Discovering Orthodoxy?

"The Orthodox Church is evangelical, but not Protestant,

It is orthodox, but not Jewish.

It is catholic, but not Roman.

It isn't non-denominational - it is pre-denominational.

It has believed, taught, preserved, defended and died for the Faith of the Apostles since the Day of Pentecost, 2000 years ago."

                

Steve Robinson, Ancient Faith Radio

How old is the Orthodox Church? Where did it come from?

As long as there have been Christians, there has been the Orthodox Church.

We trace our origins to the tiny communities of believers who gathered together in the years after Our Lord's crucifixion and resurrection. Very early on these communities were led by a bishop and served by presbyters and deacons in worship that included material from the Psalms, the Old Testament, and the developing Eucharistic Prayer.

During the second and third centuries AD the Christian world enlarged. The bishops (Patriarchs) of the leading cities of the Empire, (Rome, Constantinople, Alexandria, Antioch and Jerusalem) guided the Church through difficult struggles for unity in faith and practice.

By the 4th century AD the Church had overseen the shaping of the Bible into its modern form, and the basic statement of Christian faith in the Nicene Creed. Worshipers throughout the Roman world were using early versions of the services we Orthodox use today.

Tragically, this early unity could not overcome the growing barriers of language and distance. By AD 1054, centuries of mistrust and miscommunication led the Pope of Rome and the Patriarch of Constantinople to formally break off ties with one another.

The Latin speaking west became the Roman Catholic Church, and has undergone a millenium of growth and sweeping change: the Reformation and Counter-Reformation, the rise of a multiplicity of Protestant churches, the modernizations of the Vatican Councils.

Meanwhile the eastern, Orthodox churches have held fast to the shared, pre-denominational heritage of Christianity's first thousand years. We still worship with the same liturgies, still hold the same doctrines, still read the same Bible, and still have the same hierarchy of bishops, priests and deacons as we have for roughly 1500 years.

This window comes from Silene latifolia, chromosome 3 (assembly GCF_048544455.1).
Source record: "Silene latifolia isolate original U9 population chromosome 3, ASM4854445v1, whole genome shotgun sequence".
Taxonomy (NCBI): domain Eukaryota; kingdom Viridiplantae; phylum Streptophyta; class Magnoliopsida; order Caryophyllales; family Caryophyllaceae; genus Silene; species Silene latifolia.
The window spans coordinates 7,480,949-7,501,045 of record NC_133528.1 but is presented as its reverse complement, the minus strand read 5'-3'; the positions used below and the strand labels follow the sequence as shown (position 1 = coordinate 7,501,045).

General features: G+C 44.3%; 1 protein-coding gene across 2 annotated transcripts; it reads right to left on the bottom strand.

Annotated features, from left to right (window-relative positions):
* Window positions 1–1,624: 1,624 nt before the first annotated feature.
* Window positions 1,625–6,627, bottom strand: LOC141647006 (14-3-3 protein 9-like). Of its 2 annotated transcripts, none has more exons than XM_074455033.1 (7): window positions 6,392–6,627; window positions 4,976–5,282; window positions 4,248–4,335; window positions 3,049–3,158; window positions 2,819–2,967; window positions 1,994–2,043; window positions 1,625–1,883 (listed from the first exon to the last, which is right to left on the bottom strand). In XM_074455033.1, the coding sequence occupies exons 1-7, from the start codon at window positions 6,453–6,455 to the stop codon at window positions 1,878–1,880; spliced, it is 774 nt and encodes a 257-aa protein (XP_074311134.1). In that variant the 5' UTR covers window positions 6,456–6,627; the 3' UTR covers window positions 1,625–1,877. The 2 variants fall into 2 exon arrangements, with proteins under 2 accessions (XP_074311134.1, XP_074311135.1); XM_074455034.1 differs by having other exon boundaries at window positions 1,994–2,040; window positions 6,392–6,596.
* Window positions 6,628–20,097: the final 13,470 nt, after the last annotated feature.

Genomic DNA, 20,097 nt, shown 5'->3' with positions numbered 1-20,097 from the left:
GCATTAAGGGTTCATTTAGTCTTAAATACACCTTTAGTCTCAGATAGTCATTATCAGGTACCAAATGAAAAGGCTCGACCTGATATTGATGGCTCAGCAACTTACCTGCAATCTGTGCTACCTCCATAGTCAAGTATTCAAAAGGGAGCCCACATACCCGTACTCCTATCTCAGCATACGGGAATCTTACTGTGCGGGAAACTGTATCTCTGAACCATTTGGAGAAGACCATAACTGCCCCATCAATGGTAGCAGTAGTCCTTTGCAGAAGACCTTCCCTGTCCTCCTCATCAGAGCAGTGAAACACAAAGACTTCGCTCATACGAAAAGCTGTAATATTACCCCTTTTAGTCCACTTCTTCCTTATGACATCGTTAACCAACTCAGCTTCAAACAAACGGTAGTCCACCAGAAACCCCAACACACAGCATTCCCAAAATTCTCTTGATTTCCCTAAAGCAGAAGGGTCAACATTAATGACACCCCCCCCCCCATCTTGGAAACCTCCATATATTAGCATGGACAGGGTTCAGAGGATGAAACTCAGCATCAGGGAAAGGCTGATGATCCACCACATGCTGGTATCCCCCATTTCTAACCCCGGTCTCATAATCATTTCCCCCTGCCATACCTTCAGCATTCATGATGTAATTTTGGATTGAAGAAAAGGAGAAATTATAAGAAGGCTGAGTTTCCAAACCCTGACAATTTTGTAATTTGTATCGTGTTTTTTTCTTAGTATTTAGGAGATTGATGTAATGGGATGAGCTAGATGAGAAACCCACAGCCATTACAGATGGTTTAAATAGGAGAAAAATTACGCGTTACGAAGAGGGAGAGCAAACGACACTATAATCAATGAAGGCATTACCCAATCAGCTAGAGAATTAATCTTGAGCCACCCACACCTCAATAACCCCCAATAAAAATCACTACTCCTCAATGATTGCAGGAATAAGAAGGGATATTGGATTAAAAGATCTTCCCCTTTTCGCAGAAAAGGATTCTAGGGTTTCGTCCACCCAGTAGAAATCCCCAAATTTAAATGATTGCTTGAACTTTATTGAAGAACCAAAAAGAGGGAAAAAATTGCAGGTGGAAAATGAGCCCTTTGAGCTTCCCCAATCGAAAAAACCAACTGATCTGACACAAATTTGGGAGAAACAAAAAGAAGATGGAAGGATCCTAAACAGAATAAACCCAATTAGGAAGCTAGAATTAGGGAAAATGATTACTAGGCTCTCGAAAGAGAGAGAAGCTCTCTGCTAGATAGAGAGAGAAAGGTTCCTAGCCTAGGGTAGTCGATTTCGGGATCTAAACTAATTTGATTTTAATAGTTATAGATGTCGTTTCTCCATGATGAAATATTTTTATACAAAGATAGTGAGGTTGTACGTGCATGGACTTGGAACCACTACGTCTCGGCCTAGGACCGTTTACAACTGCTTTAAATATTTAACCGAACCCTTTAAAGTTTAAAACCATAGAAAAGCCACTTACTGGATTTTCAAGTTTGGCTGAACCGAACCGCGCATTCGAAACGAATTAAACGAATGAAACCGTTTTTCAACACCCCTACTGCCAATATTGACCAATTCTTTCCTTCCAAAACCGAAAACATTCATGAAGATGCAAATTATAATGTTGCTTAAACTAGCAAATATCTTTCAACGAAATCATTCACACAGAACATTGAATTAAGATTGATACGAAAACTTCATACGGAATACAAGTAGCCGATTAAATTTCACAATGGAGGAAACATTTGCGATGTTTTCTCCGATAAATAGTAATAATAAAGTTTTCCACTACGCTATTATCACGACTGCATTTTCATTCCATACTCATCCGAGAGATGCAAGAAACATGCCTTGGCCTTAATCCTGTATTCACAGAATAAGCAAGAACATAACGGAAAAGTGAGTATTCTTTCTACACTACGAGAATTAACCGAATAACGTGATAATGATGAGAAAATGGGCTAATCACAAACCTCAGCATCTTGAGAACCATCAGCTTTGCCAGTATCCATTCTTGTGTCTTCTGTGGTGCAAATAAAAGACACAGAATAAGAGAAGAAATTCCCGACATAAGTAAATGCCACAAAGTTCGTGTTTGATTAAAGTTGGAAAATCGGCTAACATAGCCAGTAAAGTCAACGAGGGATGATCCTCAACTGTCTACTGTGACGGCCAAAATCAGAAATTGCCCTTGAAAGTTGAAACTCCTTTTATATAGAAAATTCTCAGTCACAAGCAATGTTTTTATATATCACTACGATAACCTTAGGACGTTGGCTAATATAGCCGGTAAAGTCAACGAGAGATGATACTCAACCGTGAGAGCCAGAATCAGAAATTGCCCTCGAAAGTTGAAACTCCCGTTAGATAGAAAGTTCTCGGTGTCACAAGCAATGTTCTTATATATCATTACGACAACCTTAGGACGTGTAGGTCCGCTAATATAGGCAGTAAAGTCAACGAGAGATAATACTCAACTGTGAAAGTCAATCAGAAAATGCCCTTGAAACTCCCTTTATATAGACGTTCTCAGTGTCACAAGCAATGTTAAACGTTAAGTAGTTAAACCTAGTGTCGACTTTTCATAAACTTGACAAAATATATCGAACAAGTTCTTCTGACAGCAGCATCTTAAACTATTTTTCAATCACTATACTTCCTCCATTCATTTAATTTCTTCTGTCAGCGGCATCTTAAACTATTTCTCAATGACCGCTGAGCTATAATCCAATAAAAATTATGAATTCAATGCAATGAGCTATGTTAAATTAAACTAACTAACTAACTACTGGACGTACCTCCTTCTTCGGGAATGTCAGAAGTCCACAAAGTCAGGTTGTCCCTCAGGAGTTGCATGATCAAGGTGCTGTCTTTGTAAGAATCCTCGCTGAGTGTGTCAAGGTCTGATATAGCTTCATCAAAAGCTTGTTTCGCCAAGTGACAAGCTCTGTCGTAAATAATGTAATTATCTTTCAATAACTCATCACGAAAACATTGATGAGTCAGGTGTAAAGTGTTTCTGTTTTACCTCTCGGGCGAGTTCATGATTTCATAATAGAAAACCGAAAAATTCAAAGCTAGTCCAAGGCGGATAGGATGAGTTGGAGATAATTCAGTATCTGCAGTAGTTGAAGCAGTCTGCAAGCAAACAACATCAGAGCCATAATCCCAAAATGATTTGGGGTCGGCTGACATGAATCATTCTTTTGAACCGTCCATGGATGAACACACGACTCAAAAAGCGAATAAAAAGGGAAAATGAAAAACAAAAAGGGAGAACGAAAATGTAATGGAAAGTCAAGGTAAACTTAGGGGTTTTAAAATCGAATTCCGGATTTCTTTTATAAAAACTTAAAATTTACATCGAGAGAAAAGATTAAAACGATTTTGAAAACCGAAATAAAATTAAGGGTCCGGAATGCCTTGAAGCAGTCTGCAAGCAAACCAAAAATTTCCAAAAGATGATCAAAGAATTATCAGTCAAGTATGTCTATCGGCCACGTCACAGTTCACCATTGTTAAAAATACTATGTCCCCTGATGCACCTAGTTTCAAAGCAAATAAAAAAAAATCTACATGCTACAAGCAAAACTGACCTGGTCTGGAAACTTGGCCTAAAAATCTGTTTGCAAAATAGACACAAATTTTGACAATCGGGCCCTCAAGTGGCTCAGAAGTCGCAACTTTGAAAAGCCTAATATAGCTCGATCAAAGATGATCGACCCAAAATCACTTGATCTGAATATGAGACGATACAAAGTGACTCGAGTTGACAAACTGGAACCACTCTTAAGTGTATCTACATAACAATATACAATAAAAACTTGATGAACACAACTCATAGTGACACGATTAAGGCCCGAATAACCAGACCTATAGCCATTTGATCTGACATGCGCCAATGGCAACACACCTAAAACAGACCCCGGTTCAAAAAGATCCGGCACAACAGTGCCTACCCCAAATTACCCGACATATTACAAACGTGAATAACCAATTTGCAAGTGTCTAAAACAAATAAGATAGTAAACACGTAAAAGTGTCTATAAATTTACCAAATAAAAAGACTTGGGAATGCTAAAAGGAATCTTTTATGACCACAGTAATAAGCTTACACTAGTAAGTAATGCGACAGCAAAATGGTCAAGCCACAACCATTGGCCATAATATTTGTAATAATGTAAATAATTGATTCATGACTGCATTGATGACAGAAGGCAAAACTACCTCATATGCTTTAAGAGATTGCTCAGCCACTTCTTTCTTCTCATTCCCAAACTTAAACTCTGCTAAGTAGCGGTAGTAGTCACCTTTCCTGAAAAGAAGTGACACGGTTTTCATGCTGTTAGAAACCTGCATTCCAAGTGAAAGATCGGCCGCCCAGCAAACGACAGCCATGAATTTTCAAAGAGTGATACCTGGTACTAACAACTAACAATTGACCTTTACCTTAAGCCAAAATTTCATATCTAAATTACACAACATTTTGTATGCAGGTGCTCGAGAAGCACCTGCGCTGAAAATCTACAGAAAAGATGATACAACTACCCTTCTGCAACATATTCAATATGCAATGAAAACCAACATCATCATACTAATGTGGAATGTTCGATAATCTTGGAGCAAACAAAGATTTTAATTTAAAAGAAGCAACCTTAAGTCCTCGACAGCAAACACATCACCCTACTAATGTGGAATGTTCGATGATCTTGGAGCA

We invite you to come and see!

Learn More


Available on the Orthodox Church in America website:

The Orthodox Faith by Fr. Thomas Hopko, the full text with volumes on Doctrine and Scripture, Worship, Church History, and Spirituality.
Questions and Answers about Orthodoxy: a wide-ranging compilation of readers' questions with answers by Fr John Matusiak.
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  Common Prayers and Recommended Readings.

Also of interest are several series of essays on
Fr. Ted's Blog

(also available in PDF):

Orthodoxy in the World (19 short essays on the history of Orthodoxy)
Constantine and the Church  What did Constantine's conversion mean for Christianity?

These four essays explore an Orthodox approach to studying Scripture:
Reading and Interpreting Scriptures
The Scriptures Bear Witness to the Word of God
The Relationship of God to Life and Death
Hermeneutics and Typology
Prayer "Prayer has everything to do with God's will and our ability to accomplish it."
List of Blog Series available in PDF

Podcasts by Fr. Thomas Hopko
Worship in Spirit and Truth  Section by section commentary on the Divine Liturgy. (84 parts)
Names of Jesus  Reflections on each of the Names of Jesus in the Scriptures.        (55 parts)
Speaking the Truth in Love  Reflections on a wide range of Orthodox topics.         (281 parts)
The First Three Days of Holy Week
The Paschal Season

Darwin and Christianity
Bishops
Orthodoxy and Rome

Video of our late, beloved Archbishop Job (+2009) chanting the 15th Antiphon from the Holy Friday Matins service at Holy Trinity Cathedral in Chicago. Orthodox Holy Week in all its simplicity and power.

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St. Paul Orthodox Church

4451 Wagner Rd, Dayton, Ohio 45440

937-320-9977

Fr Gregory Ealy
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